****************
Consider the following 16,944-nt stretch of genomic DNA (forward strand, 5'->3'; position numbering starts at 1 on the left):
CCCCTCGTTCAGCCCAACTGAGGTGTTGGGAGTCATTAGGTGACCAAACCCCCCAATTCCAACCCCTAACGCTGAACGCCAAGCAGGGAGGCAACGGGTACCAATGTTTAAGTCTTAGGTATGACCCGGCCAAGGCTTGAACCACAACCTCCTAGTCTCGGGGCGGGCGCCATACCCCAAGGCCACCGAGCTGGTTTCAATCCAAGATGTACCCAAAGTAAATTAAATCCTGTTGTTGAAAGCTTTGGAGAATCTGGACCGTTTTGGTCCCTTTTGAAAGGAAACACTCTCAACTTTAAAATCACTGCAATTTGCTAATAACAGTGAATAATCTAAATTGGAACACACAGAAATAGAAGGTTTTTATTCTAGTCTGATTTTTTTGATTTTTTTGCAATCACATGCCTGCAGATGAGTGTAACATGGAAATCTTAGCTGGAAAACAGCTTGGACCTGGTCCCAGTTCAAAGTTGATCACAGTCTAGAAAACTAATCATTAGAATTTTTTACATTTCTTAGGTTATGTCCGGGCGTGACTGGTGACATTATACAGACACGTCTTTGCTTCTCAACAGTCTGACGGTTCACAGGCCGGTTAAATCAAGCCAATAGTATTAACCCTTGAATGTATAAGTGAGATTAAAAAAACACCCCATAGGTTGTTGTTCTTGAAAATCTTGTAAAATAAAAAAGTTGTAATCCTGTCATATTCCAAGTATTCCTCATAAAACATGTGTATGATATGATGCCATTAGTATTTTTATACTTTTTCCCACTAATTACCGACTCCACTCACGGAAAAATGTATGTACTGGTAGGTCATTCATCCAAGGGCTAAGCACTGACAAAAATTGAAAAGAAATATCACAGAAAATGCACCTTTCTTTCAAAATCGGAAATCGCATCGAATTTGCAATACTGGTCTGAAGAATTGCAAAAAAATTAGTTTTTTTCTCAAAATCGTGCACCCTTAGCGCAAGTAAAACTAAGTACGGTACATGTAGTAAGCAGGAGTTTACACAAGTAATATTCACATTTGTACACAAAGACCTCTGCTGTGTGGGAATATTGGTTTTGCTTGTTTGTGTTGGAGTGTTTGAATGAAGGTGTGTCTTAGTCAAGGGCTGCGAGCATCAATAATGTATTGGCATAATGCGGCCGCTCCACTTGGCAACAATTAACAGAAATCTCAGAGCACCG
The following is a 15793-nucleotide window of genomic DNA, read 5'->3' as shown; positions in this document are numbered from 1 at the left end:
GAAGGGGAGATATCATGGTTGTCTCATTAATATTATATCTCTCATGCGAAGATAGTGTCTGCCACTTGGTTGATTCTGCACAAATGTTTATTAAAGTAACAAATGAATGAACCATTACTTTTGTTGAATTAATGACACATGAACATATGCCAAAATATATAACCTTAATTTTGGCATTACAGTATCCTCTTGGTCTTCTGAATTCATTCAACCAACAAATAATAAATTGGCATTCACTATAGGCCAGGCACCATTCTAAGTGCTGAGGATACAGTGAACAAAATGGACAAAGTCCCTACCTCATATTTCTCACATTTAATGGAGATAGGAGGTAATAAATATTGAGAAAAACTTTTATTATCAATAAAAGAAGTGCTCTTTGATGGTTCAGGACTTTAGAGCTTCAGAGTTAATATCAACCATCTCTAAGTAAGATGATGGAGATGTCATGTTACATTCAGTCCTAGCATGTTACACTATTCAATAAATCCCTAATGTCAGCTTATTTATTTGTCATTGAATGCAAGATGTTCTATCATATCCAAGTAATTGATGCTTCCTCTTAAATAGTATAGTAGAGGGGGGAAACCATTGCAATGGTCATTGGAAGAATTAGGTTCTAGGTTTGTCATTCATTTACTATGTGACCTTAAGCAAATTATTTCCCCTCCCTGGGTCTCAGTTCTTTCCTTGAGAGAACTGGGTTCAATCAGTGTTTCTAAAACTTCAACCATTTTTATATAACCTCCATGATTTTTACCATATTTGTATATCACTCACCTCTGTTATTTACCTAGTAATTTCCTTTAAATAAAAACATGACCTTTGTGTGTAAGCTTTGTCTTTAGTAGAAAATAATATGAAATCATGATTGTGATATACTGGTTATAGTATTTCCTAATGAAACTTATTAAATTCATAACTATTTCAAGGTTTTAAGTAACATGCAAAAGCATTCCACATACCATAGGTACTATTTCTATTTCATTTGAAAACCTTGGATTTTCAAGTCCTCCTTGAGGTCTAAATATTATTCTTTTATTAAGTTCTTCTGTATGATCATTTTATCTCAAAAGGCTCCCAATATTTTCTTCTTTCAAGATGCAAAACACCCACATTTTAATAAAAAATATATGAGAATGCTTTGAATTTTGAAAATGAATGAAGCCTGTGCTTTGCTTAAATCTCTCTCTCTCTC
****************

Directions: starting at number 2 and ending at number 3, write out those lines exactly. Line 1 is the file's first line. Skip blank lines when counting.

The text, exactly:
CCCCTCGTTCAGCCCAACTGAGGTGTTGGGAGTCATTAGGTGACCAAACCCCCCAATTCCAACCCCTAACGCTGAACGCCAAGCAGGGAGGCAACGGGTACCAATGTTTAAGTCTTAGGTATGACCCGGCCAAGGCTTGAACCACAACCTCCTAGTCTCGGGGCGGGCGCCATACCCCAAGGCCACCGAGCTGGTTTCAATCCAAGATGTACCCAAAGTAAATTAAATCCTGTTGTTGAAAGCTTTGGAGAATCTGGACCGTTTTGGTCCCTTTTGAAAGGAAACACTCTCAACTTTAAAATCACTGCAATTTGCTAATAACAGTGAATAATCTAAATTGGAACACACAGAAATAGAAGGTTTTTATTCTAGTCTGATTTTTTTGATTTTTTTGCAATCACATGCCTGCAGATGAGTGTAACATGGAAATCTTAGCTGGAAAACAGCTTGGACCTGGTCCCAGTTCAAAGTTGATCACAGTCTAGAAAACTAATCATTAGAATTTTTTACATTTCTTAGGTTATGTCCGGGCGTGACTGGTGACATTATACAGACACGTCTTTGCTTCTCAACAGTCTGACGGTTCACAGGCCGGTTAAATCAAGCCAATAGTATTAACCCTTGAATGTATAAGTGAGATTAAAAAAACACCCCATAGGTTGTTGTTCTTGAAAATCTTGTAAAATAAAAAAGTTGTAATCCTGTCATATTCCAAGTATTCCTCATAAAACATGTGTATGATATGATGCCATTAGTATTTTTATACTTTTTCCCACTAATTACCGACTCCACTCACGGAAAAATGTATGTACTGGTAGGTCATTCATCCAAGGGCTAAGCACTGACAAAAATTGAAAAGAAATATCACAGAAAATGCACCTTTCTTTCAAAATCGGAAATCGCATCGAATTTGCAATACTGGTCTGAAGAATTGCAAAAAAATTAGTTTTTTTCTCAAAATCGTGCACCCTTAGCGCAAGTAAAACTAAGTACGGTACATGTAGTAAGCAGGAGTTTACACAAGTAATATTCACATTTGTACACAAAGACCTCTGCTGTGTGGGAATATTGGTTTTGCTTGTTTGTGTTGGAGTGTTTGAATGAAGGTGTGTCTTAGTCAAGGGCTGCGAGCATCAATAATGTATTGGCATAATGCGGCCGCTCCACTTGGCAACAATTAACAGAAATCTCAGAGCACCG
The following is a 15793-nucleotide window of genomic DNA, read 5'->3' as shown; positions in this document are numbered from 1 at the left end: